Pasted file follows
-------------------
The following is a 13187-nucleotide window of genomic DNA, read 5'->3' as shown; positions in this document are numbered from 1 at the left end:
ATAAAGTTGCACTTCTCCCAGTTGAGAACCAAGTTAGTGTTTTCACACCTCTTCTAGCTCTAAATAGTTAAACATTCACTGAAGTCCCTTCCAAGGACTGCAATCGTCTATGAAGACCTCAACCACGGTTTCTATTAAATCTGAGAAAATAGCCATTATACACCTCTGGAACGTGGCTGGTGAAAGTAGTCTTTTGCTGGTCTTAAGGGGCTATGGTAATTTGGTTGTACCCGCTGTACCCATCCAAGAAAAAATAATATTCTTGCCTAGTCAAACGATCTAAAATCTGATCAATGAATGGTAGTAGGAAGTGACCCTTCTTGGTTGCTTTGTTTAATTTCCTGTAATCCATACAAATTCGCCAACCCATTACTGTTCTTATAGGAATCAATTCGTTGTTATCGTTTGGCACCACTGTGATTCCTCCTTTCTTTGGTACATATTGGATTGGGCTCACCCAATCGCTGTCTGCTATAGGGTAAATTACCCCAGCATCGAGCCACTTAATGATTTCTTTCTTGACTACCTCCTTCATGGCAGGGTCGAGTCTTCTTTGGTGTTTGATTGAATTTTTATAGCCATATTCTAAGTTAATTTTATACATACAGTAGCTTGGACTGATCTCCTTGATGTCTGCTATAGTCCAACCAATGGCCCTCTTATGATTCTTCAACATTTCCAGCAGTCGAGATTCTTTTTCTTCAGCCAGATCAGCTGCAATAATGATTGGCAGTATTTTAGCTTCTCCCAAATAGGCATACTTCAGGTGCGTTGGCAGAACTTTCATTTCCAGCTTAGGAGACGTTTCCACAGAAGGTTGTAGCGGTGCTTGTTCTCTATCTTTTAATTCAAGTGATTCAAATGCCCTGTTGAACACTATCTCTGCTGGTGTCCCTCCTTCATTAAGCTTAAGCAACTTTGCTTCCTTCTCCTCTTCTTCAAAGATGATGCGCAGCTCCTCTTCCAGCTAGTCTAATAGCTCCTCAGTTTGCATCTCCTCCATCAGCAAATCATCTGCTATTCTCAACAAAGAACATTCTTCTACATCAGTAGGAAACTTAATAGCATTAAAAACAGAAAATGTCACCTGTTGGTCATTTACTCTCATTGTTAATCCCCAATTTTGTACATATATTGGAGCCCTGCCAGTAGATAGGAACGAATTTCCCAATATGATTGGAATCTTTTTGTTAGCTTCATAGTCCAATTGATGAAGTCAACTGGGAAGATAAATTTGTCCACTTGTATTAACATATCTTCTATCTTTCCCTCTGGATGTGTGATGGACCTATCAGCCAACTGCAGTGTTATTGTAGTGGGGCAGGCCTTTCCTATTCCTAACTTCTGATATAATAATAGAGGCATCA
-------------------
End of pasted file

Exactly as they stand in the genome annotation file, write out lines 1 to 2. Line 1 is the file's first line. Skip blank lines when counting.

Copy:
The following is a 13187-nucleotide window of genomic DNA, read 5'->3' as shown; positions in this document are numbered from 1 at the left end:
ATAAAGTTGCACTTCTCCCAGTTGAGAACCAAGTTAGTGTTTTCACACCTCTTCTAGCTCTAAATAGTTAAACATTCACTGAAGTCCCTTCCAAGGACTGCAATCGTCTATGAAGACCTCAACCACGGTTTCTATTAAATCTGAGAAAATAGCCATTATACACCTCTGGAACGTGGCTGGTGAAAGTAGTCTTTTGCTGGTCTTAAGGGGCTATGGTAATTTGGTTGTACCCGCTGTACCCATCCAAGAAAAAATAATATTCTTGCCTAGTCAAACGATCTAAAATCTGATCAATGAATGGTAGTAGGAAGTGACCCTTCTTGGTTGCTTTGTTTAATTTCCTGTAATCCATACAAATTCGCCAACCCATTACTGTTCTTATAGGAATCAATTCGTTGTTATCGTTTGGCACCACTGTGATTCCTCCTTTCTTTGGTACATATTGGATTGGGCTCACCCAATCGCTGTCTGCTATAGGGTAAATTACCCCAGCATCGAGCCACTTAATGATTTCTTTCTTGACTACCTCCTTCATGGCAGGGTCGAGTCTTCTTTGGTGTTTGATTGAATTTTTATAGCCATATTCTAAGTTAATTTTATACATACAGTAGCTTGGACTGATCTCCTTGATGTCTGCTATAGTCCAACCAATGGCCCTCTTATGATTCTTCAACATTTCCAGCAGTCGAGATTCTTTTTCTTCAGCCAGATCAGCTGCAATAATGATTGGCAGTATTTTAGCTTCTCCCAAATAGGCATACTTCAGGTGCGTTGGCAGAACTTTCATTTCCAGCTTAGGAGACGTTTCCACAGAAGGTTGTAGCGGTGCTTGTTCTCTATCTTTTAATTCAAGTGATTCAAATGCCCTGTTGAACACTATCTCTGCTGGTGTCCCTCCTTCATTAAGCTTAAGCAACTTTGCTTCCTTCTCCTCTTCTTCAAAGATGATGCGCAGCTCCTCTTCCAGCTAGTCTAATAGCTCCTCAGTTTGCATCTCCTCCATCAGCAAATCATCTGCTATTCTCAACAAAGAACATTCTTCTACATCAGTAGGAAACTTAATAGCATTAAAAACAGAAAATGTCACCTGTTGGTCATTTACTCTCATTGTTAATCCCCAATTTTGTACATATATTGGAGCCCTGCCAGTAGATAGGAACGAATTTCCCAATATGATTGGAATCTTTTTGTTAGCTTCATAGTCCAATTGATGAAGTCAACTGGGAAGATAAATTTGTCCACTTGTATTAACATATCTTCTATCTTTCCCTCTGGATGTGTGATGGACCTATCAGCCAACTGCAGTGTTATTGTAGTGGGGCAGGCCTTTCCTATTCCTAACTTCTGATATAATAATAGAGGCATCA